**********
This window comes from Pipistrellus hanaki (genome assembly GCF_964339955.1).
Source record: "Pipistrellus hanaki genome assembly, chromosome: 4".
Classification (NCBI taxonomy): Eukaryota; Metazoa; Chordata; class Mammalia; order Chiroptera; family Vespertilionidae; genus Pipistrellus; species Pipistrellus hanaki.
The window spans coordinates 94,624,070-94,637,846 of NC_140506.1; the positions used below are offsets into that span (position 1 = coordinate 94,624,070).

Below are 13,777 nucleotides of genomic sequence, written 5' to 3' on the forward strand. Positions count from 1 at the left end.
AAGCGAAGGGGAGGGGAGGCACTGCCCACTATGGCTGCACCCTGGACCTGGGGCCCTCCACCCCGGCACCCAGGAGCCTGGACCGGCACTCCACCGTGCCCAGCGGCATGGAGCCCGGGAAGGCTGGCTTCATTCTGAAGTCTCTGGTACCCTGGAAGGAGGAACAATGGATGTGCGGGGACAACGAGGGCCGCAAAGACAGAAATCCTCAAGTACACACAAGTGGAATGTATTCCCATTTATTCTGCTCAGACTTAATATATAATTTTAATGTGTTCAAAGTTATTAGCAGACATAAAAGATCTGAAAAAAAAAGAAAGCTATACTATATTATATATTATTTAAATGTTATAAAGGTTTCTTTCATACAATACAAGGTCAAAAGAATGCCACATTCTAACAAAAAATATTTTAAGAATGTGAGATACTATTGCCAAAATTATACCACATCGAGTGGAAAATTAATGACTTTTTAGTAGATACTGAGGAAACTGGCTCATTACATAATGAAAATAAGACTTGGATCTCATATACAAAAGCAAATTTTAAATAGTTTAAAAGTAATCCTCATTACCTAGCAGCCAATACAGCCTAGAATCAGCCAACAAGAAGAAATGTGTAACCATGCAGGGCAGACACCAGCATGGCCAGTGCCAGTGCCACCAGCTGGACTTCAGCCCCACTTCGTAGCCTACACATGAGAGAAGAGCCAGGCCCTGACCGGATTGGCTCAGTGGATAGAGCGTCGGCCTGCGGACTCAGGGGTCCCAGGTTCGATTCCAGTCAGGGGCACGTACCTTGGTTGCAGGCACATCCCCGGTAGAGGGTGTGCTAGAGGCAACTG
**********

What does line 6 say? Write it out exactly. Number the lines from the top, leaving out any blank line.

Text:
AAGCGAAGGGGAGGGGAGGCACTGCCCACTATGGCTGCACCCTGGACCTGGGGCCCTCCACCCCGGCACCCAGGAGCCTGGACCGGCACTCCACCGTGCCCAGCGGCATGGAGCCCGGGAAGGCTGGCTTCATTCTGAAGTCTCTGGTACCCTGGAAGGAGGAACAATGGATGTGCGGGGACAACGAGGGCCGCAAAGACAGAAATCCTCAAGTACACACAAGTGGAATGTATTCCCATTTATTCTGCTCAGACTTAATATATAATTTTAATGTGTTCAAAGTTATTAGCAGACATAAAAGATCTGAAAAAAAAAGAAAGCTATACTATATTATATATTATTTAAATGTTATAAAGGTTTCTTTCATACAATACAAGGTCAAAAGAATGCCACATTCTAACAAAAAATATTTTAAGAATGTGAGATACTATTGCCAAAATTATACCACATCGAGTGGAAAATTAATGACTTTTTAGTAGATACTGAGGAAACTGGCTCATTACATAATGAAAATAAGACTTGGATCTCATATACAAAAGCAAATTTTAAATAGTTTAAAAGTAATCCTCATTACCTAGCAGCCAATACAGCCTAGAATCAGCCAACAAGAAGAAATGTGTAACCATGCAGGGCAGACACCAGCATGGCCAGTGCCAGTGCCACCAGCTGGACTTCAGCCCCACTTCGTAGCCTACACATGAGAGAAGAGCCAGGCCCTGACCGGATTGGCTCAGTGGATAGAGCGTCGGCCTGCGGACTCAGGGGTCCCAGGTTCGATTCCAGTCAGGGGCACGTACCTTGGTTGCAGGCACATCCCCGGTAGAGGGTGTGCTAGAGGCAACTG